Discover Olmsted’s legacy at Biltmore today

Couple hiking in the woods at Biltmore
Enjoy the landscape designs that Olmsted envisioned for Biltmore more than a century ago

Biltmore was a project that stretched Olmsted’s design abilities and was unique among his body of work for its fusion of French and English (or formal and naturalistic) design influences.

The scope and variety of his endeavors here were made possible through the support of George Vanderbilt, who also saw the value in his vision. Today, Biltmore works to maintain Olmsted’s design intent and remains a key part of Olmsted’s legacy as his last great project.

We invite you to discover Olmsted’s ongoing legacy at Biltmore for yourself by enjoying our historic gardens and grounds as a guest or Annual Passholder.

Discover Biltmore’s Working Winery

Discover Biltmore’s working winery and learn how we handcraft our award-winning Biltmore wines.

Biltmore’s Wine History

George Vanderbilt was known as a thoughtful collector of wines who wove an appreciation for fine wines into the fabric of the Biltmore experience, making it part of his legacy for gracious living.

While Mr. Vanderbilt introduced the pleasures of wine to Biltmore, it was his grandson, William A.V. Cecil, who had the vision and determination to develop vineyards and a winery at his family’s estate in the early 1970s.

Creating Biltmore’s working winery

Biltmore Winery Clock Tower at sunset
A Blue Ridge Mountain sunset behind Biltmore Winery’s iconic clock tower

In 1983, renovation began on the estate’s original dairy barn to convert it into a state-of-the-art winery, complete with production facilities, a tasting room, and a wine shop.

Bill Cecil, Jr., son of William A.V. Cecil and great-grandson of George Vanderbilt, assumed a leadership role in overseeing the project. “It wasn’t easy to turn an old barn into a new working winery,” said Bill, “but we knew it was important to keep the integrity of the original structure, and that helped us make each decision along the way.”

Sharon Fenchak, Biltmore Winemaker, with a syphon
Winemaker Sharon Fenchak draws wine from a barrel with a type of syphon called a wine thief in the Barrel Room at the Winery

Biltmore Winemaker Sharon Fenchak

Since the Biltmore Winery opened in 1985, we attribute much of our success to our talented winemakers: Philippe Jourdain, Bernard Delille, and Sharon Fenchak, who joined the Winery team as assistant winemaker in 1999 and was promoted to winemaker in 2003.

Sharon now oversees Biltmore Wines as winemaker and vice president. Just like her predecessors, Sharon remains committed to handcrafting Biltmore Wines with the philosophy of keeping each wine true to varietal character, food-friendly, and consistent from vintage to vintage.

Steel tanks in Biltmore's working winery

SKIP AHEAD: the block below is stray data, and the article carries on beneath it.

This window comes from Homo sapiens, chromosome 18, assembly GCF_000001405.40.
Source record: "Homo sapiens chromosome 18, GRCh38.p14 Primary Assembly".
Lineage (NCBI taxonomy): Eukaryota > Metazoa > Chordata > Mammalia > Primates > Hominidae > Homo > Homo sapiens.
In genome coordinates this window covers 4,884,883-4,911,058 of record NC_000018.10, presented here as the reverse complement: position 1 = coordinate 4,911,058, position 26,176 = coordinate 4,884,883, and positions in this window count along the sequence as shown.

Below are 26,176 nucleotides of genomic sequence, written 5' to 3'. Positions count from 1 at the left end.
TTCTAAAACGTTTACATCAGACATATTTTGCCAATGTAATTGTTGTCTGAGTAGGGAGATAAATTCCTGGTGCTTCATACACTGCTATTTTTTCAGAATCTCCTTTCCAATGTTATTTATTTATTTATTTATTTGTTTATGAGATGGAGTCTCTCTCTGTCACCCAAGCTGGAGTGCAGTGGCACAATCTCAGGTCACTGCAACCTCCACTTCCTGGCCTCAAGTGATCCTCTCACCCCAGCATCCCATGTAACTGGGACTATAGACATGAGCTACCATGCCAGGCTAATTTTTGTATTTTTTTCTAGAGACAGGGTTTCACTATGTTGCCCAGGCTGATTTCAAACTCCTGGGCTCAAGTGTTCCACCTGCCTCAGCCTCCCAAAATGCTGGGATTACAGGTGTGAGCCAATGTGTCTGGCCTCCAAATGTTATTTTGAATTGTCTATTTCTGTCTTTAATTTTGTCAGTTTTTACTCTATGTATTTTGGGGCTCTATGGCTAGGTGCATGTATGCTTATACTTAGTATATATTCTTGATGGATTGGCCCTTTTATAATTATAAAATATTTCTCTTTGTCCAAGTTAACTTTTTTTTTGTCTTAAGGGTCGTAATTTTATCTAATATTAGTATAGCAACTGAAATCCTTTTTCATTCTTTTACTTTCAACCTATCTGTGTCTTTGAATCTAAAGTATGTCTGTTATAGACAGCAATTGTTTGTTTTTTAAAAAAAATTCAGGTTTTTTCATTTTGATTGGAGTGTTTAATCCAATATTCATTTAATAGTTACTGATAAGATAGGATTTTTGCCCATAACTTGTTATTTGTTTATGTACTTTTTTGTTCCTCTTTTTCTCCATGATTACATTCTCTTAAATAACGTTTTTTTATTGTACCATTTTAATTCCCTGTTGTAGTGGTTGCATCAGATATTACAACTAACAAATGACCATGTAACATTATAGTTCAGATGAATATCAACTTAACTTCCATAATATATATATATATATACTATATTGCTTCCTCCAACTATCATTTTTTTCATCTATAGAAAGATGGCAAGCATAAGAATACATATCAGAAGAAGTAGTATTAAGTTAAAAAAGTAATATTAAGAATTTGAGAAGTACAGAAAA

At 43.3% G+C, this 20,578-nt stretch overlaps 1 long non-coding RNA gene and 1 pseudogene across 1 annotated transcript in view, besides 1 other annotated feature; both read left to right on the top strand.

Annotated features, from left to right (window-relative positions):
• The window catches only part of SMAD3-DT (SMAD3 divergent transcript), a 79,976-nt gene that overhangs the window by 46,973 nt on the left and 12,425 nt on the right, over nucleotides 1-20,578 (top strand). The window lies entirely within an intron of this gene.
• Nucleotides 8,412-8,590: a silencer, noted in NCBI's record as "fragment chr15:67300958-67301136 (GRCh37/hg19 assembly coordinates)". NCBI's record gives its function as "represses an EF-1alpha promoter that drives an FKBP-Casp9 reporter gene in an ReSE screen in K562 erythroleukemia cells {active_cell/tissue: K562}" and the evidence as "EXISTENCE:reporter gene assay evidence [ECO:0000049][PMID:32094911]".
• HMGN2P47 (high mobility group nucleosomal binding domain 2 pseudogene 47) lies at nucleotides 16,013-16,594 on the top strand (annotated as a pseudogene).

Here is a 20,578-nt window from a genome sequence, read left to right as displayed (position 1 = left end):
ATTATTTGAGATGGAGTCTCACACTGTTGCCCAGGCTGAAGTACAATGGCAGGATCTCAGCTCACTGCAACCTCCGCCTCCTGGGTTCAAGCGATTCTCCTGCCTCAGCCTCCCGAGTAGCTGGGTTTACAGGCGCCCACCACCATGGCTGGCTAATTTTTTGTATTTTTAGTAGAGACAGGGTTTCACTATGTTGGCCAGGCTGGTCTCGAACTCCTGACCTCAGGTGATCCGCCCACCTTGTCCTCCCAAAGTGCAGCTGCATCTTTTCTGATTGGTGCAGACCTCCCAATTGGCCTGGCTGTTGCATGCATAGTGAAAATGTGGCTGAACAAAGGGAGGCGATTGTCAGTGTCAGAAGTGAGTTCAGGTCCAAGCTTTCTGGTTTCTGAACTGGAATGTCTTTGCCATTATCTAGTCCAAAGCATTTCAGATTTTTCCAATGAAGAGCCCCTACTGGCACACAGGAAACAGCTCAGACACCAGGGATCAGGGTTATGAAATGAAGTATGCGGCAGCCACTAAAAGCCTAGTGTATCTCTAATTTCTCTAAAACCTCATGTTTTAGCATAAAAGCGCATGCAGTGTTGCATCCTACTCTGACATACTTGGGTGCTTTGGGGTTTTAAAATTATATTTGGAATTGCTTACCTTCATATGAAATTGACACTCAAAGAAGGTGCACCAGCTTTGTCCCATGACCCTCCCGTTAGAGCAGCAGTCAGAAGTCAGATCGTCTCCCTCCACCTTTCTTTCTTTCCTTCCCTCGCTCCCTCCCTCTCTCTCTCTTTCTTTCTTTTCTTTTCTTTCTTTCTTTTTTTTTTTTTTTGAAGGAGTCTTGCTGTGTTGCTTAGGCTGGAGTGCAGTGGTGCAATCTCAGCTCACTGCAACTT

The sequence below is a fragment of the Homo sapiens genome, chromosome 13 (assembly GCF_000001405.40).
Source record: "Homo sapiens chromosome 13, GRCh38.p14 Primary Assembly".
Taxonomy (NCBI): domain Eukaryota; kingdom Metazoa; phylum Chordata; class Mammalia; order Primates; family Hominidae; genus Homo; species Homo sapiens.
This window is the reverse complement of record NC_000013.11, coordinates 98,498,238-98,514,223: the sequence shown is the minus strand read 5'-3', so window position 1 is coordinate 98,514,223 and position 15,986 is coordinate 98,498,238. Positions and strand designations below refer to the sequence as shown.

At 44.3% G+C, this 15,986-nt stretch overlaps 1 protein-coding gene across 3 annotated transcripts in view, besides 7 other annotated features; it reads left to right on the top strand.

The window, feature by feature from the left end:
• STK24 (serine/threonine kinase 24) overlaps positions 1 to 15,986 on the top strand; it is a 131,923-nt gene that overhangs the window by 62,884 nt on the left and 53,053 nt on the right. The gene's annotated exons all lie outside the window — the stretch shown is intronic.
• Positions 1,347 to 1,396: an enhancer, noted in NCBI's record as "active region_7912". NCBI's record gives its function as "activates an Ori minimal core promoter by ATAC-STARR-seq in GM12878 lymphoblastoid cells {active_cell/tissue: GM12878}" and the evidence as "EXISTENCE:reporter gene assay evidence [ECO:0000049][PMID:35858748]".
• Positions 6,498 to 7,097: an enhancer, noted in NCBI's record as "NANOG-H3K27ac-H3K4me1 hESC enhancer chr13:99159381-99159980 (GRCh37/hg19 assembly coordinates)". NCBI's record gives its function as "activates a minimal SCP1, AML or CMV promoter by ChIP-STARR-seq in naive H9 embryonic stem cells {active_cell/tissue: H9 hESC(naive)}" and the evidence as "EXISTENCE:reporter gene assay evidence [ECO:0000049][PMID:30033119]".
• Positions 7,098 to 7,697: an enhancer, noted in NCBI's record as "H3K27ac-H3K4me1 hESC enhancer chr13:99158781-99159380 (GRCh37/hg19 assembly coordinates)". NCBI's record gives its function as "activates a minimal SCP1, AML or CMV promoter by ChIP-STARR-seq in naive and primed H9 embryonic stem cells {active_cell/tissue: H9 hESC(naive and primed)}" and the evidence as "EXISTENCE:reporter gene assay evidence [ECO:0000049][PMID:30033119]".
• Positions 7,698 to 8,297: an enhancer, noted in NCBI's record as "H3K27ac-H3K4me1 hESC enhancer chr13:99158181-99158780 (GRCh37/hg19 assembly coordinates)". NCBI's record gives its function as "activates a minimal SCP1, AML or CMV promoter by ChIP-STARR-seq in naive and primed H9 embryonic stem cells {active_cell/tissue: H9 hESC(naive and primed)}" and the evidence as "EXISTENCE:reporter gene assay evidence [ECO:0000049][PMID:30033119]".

Steel tanks used in the winemaking process at Biltmore

“Tastes change over time,” said Sharon. “Our wines are crafted in a classic style, but we keep our production facility up-to-date and we take advantage of technology and trends that help us improve our skills. It’s very important that we constantly learn more about what our guests enjoy so we can continue to produce wines they seek out here at the estate or savor in their own homes.”

Biltmore’s vineyard

According to Philip Oglesby, Vineyard Supervisor, Biltmore’s harvest season begins in late August with early-ripening white varietals such as Chardonnay. Vineyard crews pick grapes by hand throughout September and into October, giving the red varietals like Cabernet Sauvignon and Cabernet Franc more time to mature.

Workers pick Chardonnay grapes in Biltmore's vineyard
Vineyard crews picking grapes by hand in Biltmore’s vineyard on the west side of the estate

“Within hours of being harvested, the grapes grown in our own vineyard on the west side of the estate are brought to the crush dock behind the Winery,” said Philip. “As the next phase of the winemaking process begins, we look forward to learning which wines will be created—especially those that earn the Biltmore® Reserve label that honors exceptional North Carolina vintages from Biltmore and our local growing partners.” 

Although most wineries specialize in either still or sparkling wines, we handcraft both here at the estate—just another distinction that sets Biltmore’s working winery apart.

Hand holding glass of Biltmore wine at our working winery
Make a reservation for your complimentary tasting at Biltmore’s working winery!

Cheers to our working winery and our handcrafted wines!

Join us at the Winery to enjoy the fruits of our labor! Make reservations to savor complimentary tastings of our wines in the Tasting Room, take a deeper dive into our working winery with a Red Wine and Chocolate Tasting, or simply relax at the Wine Bar with any of our wines by the glass or bottle.